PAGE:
World Series of Fighting and PFL file appeal against former officers of WSOF

June 20, 2018

The World Series of Fighting litigation continues in Nevada.  Despite re-emerging earlier this month as the Professional Fighters’ League, the lawsuit(s) continue over the power struggle between individuals, entities and now with a new investment group, more litigants. In this instance, the lawsuit hinges on a licensing agreement which contained an arbitration provision.

The licensing agreement between the parties described below is related to a prior Settlement Agreement and Operating Agreement between the two sides.  As you might infer, this business divorce is a mess.

There has been a plethora of lawsuits filed by different people and entities and this one is the latest involving the inception of WSOF.  The lawsuit in question pits rival entities over the split up and sale of World Series of Fighting when it was sold to investors that repackaged it as the PFL.

In this lawsuit plaintiffs are WSOF Global and its head Vince Hesser and Zion Wood Obi Wan Trust (Zion) and Shawn Wright (collectively referred to as Plaintiffs).  The defendants include MMAWC, LLC doing business as World Series of Fighting, MMAX Investment Partners, Inc., doing business as PFL, Bruce Deifik, Carlos Silva, Nancy and Bruce Deifik Family Partnership and Keith Redmond, Inc.

The lawsuit claimed that MMAWC, LLC, which did business as WSOF experienced several financial shortfalls during 2012 to 2015.  The plaintiffs had made “extensive loans” to the promotion to allow the promotion to continue and operate.  But, WSOF refused to repay the loans.

Zion Wood Obi Wan Trust Complaint by JASONCRUZ206 on Scribd

Additionally, Shawn Wright and Vince Hesser had written agreements with WSOF for other contractual payments and worldwide licensing.  WSOF Global had acquired rights to the intellectual property of WSOF overseas and had invested in the brand under the assumption it was planning to expand.  But, WSOF refused to honor the terms of the agreement per the Complaint.  Zion’s membership interest was 10.5% and WSOF executed agreements that it was non-dilutable.

The dispute was thought to have been resolved after the organizations entered into a Settlement Agreement.  As part of the agreement, Zion agreed to reduce its 10.5% non-dilutable interest in WSOF to 4.50% of the total outstanding ownership units in WSOF, which interest shall remain non-dilutable.  But, Zion believed that Bruce Deifik created a new entity and put all of the WSOF assets into the PFL organization.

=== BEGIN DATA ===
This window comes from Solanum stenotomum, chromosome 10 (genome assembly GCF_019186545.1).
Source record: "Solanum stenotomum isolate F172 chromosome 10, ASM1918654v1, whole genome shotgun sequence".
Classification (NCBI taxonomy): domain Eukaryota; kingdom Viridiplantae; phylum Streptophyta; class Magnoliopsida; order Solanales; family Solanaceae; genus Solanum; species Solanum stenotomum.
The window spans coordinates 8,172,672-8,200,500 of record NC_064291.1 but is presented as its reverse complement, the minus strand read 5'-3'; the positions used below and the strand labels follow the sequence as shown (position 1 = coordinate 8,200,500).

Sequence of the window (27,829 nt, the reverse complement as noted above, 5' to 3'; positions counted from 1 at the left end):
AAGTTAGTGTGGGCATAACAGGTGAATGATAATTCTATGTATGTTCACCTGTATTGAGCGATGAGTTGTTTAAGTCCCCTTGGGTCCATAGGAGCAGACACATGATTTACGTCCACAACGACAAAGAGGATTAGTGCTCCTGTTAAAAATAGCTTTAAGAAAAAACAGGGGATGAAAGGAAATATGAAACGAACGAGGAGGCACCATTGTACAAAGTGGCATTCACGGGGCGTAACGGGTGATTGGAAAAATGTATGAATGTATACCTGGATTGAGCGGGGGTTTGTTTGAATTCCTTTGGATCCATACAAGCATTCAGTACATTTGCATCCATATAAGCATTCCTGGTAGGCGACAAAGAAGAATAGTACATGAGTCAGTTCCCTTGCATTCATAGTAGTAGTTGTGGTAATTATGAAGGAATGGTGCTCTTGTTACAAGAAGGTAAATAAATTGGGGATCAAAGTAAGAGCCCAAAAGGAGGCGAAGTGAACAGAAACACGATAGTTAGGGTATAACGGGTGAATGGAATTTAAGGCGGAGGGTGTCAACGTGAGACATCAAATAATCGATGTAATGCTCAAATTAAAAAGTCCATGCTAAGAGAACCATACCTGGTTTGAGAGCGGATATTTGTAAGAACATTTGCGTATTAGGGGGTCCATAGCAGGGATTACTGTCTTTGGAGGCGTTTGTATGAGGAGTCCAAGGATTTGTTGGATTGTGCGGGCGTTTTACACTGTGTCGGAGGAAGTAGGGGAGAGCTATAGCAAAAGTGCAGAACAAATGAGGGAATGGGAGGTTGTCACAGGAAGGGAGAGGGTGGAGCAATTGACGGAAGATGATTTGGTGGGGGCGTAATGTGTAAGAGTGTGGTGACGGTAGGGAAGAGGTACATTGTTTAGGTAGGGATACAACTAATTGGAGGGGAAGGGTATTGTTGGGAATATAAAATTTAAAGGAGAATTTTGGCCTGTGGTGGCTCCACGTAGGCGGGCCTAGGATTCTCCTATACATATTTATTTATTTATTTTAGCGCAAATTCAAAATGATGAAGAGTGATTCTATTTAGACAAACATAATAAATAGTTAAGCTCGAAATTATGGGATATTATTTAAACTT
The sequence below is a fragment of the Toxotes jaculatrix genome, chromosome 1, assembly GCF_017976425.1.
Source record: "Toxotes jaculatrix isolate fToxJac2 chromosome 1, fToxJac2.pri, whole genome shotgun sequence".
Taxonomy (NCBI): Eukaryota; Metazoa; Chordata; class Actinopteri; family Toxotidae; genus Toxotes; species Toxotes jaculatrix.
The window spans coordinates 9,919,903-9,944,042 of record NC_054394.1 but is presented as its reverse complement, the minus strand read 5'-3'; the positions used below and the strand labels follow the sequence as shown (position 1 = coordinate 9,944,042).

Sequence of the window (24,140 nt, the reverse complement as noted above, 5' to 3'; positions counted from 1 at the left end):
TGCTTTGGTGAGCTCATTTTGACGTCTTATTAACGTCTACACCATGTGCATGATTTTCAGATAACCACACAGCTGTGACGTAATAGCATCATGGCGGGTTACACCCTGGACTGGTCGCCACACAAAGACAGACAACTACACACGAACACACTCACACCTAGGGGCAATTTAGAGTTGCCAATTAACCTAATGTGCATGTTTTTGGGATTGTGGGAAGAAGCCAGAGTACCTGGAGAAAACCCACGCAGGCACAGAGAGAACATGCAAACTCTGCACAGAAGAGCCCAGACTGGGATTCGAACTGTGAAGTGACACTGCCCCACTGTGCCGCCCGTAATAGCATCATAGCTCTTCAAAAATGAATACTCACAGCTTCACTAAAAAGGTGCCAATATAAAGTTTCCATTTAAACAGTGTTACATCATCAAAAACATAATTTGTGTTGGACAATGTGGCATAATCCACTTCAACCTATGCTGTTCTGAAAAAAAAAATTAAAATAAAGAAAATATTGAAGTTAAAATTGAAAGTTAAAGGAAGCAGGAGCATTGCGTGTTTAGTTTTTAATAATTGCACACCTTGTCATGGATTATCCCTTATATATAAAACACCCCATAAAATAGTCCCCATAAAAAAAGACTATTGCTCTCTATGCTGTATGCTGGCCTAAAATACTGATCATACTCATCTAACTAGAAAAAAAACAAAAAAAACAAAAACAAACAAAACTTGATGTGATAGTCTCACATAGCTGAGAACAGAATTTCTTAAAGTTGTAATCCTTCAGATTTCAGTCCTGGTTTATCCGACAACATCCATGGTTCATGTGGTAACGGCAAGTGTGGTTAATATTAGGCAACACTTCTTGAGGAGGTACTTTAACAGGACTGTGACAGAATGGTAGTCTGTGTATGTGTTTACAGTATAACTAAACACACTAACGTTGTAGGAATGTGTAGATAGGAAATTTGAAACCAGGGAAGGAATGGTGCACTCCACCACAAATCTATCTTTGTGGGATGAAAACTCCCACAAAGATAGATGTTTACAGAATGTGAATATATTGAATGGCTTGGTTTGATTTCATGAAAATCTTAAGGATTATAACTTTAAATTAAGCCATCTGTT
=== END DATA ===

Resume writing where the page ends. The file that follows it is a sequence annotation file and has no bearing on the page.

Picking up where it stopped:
Zion did not have an interest in the “Successor Company,” PFL.  As a result, it believed that its shares were being diluted.

The Complaint stated WSOF sold the company for $15 million, but without input from Zion and WSOF Global, Inc., who held shares in the WSOF.  Additionally, Plaintiffs claimed it was being shut out from finding out the real value of the deal which would help them assess the purported amount that they would have been entitled.

The Complaint also mentioned a WSOF event in New York City on New Year’s Eve 2016.  The WSOF reported $0 income from broadcasting rights to New York State.  But, it reported to Zion that they spent $190,000 in broadcasting revenue from NBC to the NYC event.  This would be inconsistent reporting.

But, the big issue here is the licensing deal between Vince Hesser, the owner of WSOF Global, and WSOF.  An Amended Master License Agreement gave Mr. Hesser the exclusive right to license the WSOF brand outside the United States.  A dispute arose over the licensing agreement and was thought to have been subsequently settled.  WSOF Global claims to have rights that “consist of over 100 international events per year, at a cost to produce of tens of millions of dollars, which dwarf the mere 8-10 events per year” from WSOF.

But, when the WSOF sold to PFL, it failed to comply with the licensing agreement.  The obvious breach was the change of the name to the Professional Fighters League which plaintiffs claimed damage them.  The PFL did not grant WSOF Global the right to use the PFL name in the Settlement Agreement and Amended License Agreement.